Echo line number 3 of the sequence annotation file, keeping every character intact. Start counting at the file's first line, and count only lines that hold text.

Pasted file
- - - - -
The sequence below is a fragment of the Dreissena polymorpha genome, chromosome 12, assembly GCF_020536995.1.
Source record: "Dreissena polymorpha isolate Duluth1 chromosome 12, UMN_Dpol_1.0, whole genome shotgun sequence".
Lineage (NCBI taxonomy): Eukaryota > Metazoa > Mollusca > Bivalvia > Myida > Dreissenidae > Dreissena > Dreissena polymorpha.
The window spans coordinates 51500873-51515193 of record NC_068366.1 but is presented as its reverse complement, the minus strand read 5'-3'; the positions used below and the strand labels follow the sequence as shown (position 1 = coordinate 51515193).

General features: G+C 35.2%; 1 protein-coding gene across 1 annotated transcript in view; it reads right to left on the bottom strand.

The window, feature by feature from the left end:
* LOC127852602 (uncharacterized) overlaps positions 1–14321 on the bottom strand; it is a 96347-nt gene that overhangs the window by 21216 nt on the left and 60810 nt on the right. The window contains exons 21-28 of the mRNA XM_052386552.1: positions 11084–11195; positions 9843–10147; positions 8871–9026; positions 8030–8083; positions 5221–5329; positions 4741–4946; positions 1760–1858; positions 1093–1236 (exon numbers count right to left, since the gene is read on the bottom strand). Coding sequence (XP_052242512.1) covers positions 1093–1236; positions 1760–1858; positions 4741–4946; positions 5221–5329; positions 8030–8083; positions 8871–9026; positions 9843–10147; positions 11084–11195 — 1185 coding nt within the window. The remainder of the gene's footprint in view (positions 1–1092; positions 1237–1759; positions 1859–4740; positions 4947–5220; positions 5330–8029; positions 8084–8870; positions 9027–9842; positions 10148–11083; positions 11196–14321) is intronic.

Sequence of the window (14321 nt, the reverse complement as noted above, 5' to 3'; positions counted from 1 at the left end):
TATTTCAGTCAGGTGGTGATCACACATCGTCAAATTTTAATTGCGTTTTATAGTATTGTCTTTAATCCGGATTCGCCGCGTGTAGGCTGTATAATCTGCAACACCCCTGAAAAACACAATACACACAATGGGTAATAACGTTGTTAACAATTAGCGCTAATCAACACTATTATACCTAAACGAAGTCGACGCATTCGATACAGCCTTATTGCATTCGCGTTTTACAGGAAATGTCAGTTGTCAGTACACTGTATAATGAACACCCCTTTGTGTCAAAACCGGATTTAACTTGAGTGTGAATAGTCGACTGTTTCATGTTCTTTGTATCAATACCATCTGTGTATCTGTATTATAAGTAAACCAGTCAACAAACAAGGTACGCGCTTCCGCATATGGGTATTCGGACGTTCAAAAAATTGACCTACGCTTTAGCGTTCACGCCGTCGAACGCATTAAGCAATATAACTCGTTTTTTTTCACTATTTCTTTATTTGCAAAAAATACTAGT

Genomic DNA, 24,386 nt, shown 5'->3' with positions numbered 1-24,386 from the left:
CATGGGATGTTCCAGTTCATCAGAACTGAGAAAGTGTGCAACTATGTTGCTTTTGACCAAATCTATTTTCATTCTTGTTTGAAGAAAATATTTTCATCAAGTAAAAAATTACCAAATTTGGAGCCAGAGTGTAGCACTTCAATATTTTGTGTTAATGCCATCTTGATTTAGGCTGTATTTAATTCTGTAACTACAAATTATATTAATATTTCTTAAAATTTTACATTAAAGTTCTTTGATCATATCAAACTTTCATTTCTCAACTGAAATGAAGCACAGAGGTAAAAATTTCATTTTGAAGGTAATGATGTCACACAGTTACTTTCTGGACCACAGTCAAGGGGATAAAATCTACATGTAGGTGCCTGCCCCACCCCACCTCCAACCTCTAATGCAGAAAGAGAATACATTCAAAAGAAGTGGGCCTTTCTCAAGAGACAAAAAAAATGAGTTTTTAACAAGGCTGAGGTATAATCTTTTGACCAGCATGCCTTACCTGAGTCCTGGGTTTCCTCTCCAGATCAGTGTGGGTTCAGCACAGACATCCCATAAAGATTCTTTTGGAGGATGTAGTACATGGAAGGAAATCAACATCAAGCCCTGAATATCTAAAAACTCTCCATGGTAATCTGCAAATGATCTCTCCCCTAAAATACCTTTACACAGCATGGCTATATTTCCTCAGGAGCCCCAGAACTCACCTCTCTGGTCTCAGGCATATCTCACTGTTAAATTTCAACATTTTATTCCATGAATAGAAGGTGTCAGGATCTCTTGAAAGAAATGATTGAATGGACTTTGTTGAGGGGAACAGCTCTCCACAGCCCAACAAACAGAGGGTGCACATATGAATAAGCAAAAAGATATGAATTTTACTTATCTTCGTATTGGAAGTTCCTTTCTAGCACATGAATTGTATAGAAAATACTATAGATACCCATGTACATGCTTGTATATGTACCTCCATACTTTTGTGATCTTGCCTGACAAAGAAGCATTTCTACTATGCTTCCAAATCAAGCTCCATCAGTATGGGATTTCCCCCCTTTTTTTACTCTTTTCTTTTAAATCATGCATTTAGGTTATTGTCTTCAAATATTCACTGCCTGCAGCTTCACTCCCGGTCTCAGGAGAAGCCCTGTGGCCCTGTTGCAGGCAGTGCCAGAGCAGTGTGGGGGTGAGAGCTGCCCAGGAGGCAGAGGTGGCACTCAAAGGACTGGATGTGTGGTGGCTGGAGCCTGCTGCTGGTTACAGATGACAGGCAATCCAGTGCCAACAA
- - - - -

Lineage (NCBI taxonomy): Eukaryota > Metazoa > Mollusca > Bivalvia > Myida > Dreissenidae > Dreissena > Dreissena polymorpha.